This happens fairly regularly in this webcomic. A large part of the reason is that the main characters running the show are not the sharpest crayons in the box – a fact frequently mentioned, but rarely successfully mitigated against. Thus we have all the things to Make A Good Story Happen.
How have I not noticed this before? Well, I have, but I wasn’t ready to learn it. What happens is the writer goes “what’s the worst thing that could happen?” – and then proceeds to do pretty much exactly this. It’s not a new concept. I’ve seen it mentioned a few times by writers and readers on my Twitter feed in the last month. But now I was ready to learn it.
My current novel has languished for a long time. Some of the reason is time – but that’s actually no excuse because I often do find time to do what I want to do. So why was I not interested in writing? Because it was getting boring.
That’s when I had my revelation. The protagonist in my writing has lost his farm, his village and his livelihood. He’s been thrown into (and out of) a city he doesn’t know and doesn’t understand. Now he’s following someone else who he doesn’t know well and who also doesn’t know what’s going on. However, he has his pregnant wife with him. She’s important to the larger story because she’s pregnant – but that isn’t so important right now. In fact, it’s kind of getting in the way. Meanwhile, our hero doesn’t have a direction in the story – he’s flailing around with nothing to do. And that’s makes for a story that isn’t going anywhere.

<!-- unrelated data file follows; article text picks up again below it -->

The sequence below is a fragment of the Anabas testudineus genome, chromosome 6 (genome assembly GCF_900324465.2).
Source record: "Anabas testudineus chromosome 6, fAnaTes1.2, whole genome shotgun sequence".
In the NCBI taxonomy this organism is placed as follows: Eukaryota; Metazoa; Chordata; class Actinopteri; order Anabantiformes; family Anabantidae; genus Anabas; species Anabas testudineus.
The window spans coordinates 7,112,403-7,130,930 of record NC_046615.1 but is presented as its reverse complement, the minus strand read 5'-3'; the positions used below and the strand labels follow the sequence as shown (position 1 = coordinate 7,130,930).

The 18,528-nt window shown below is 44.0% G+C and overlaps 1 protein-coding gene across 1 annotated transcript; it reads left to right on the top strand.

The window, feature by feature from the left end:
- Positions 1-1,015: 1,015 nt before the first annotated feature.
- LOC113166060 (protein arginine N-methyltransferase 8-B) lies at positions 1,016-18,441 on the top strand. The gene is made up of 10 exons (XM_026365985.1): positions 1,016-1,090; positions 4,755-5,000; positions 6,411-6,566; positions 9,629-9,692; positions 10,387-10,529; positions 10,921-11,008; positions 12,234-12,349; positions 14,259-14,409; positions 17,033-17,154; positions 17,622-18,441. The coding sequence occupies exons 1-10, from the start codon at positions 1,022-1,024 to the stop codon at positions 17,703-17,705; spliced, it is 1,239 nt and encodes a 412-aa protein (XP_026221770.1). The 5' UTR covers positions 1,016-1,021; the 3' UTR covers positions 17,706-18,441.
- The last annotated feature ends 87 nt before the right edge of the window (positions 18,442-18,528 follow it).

I’m guessing that experienced writers will probably say at this point: take the wife off him. And that’s the key. Do that and now he has something to do (get her back) vnd has to canvass help from a range of new acquaintances to figure out how to do it.
Basically, why would I give the hero a wife if I’m not going to take her off him?
Fantasy settings commonly have a magic system of some sort. It is often well-thought out and organised and more-or-less reliable. I’ve heard of authors writing themselves a “bible” about how it is supposed to work so that they don’t make mistakes.
Most of the magic in Harry Potter is reliable and repeatable, for example. Harry’s trademark Expelliarmus always fires. Fred and George’s joke candies always work. Yet the need to practice and perfect it is mentioned a lot of the time (it is a school, remember). And we also see the edges of an organised study of what magic can do. A major section of The Ministry Of Magic is for research, after all. And Dumbledore frequently talks about what they don’t know magic can do when talking to Harry about Voldemort.